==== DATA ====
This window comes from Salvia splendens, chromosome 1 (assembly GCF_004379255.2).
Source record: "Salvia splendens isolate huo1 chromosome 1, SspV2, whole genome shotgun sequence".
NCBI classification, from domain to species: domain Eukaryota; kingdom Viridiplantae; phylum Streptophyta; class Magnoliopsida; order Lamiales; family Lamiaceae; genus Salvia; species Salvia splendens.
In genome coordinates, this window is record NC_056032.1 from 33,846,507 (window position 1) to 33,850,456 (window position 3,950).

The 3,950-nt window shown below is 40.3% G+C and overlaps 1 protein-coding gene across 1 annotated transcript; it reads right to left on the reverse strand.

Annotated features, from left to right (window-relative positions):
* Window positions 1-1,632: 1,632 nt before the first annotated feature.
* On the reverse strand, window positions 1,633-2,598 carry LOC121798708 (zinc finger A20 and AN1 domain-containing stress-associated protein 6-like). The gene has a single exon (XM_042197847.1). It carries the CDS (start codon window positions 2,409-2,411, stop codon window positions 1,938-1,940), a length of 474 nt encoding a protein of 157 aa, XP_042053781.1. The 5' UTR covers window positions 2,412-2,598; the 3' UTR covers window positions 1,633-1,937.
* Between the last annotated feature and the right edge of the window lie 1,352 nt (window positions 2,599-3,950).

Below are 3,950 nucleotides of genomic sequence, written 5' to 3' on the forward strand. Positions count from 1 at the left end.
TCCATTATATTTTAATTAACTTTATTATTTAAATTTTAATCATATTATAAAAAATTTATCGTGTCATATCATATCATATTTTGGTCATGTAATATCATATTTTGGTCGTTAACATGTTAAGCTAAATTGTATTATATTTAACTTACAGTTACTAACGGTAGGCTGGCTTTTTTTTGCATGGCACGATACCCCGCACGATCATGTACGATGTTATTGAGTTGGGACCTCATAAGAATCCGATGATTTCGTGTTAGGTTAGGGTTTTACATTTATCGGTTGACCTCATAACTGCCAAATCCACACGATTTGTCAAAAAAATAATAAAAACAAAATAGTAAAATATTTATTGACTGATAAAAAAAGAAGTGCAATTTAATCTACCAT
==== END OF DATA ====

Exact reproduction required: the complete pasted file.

This window comes from Salvia splendens, chromosome 1 (assembly GCF_004379255.2).
Source record: "Salvia splendens isolate huo1 chromosome 1, SspV2, whole genome shotgun sequence".
NCBI classification, from domain to species: domain Eukaryota; kingdom Viridiplantae; phylum Streptophyta; class Magnoliopsida; order Lamiales; family Lamiaceae; genus Salvia; species Salvia splendens.
In genome coordinates, this window is record NC_056032.1 from 33,846,507 (window position 1) to 33,850,456 (window position 3,950).

The 3,950-nt window shown below is 40.3% G+C and overlaps 1 protein-coding gene across 1 annotated transcript; it reads right to left on the reverse strand.

Annotated features, from left to right (window-relative positions):
* Window positions 1-1,632: 1,632 nt before the first annotated feature.
* On the reverse strand, window positions 1,633-2,598 carry LOC121798708 (zinc finger A20 and AN1 domain-containing stress-associated protein 6-like). The gene has a single exon (XM_042197847.1). It carries the CDS (start codon window positions 2,409-2,411, stop codon window positions 1,938-1,940), a length of 474 nt encoding a protein of 157 aa, XP_042053781.1. The 5' UTR covers window positions 2,412-2,598; the 3' UTR covers window positions 1,633-1,937.
* Between the last annotated feature and the right edge of the window lie 1,352 nt (window positions 2,599-3,950).

Below are 3,950 nucleotides of genomic sequence, written 5' to 3' on the forward strand. Positions count from 1 at the left end.
TCCATTATATTTTAATTAACTTTATTATTTAAATTTTAATCATATTATAAAAAATTTATCGTGTCATATCATATCATATTTTGGTCATGTAATATCATATTTTGGTCGTTAACATGTTAAGCTAAATTGTATTATATTTAACTTACAGTTACTAACGGTAGGCTGGCTTTTTTTTGCATGGCACGATACCCCGCACGATCATGTACGATGTTATTGAGTTGGGACCTCATAAGAATCCGATGATTTCGTGTTAGGTTAGGGTTTTACATTTATCGGTTGACCTCATAACTGCCAAATCCACACGATTTGTCAAAAAAATAATAAAAACAAAATAGTAAAATATTTATTGACTGATAAAAAAAGAAGTGCAATTTAATCTACCAT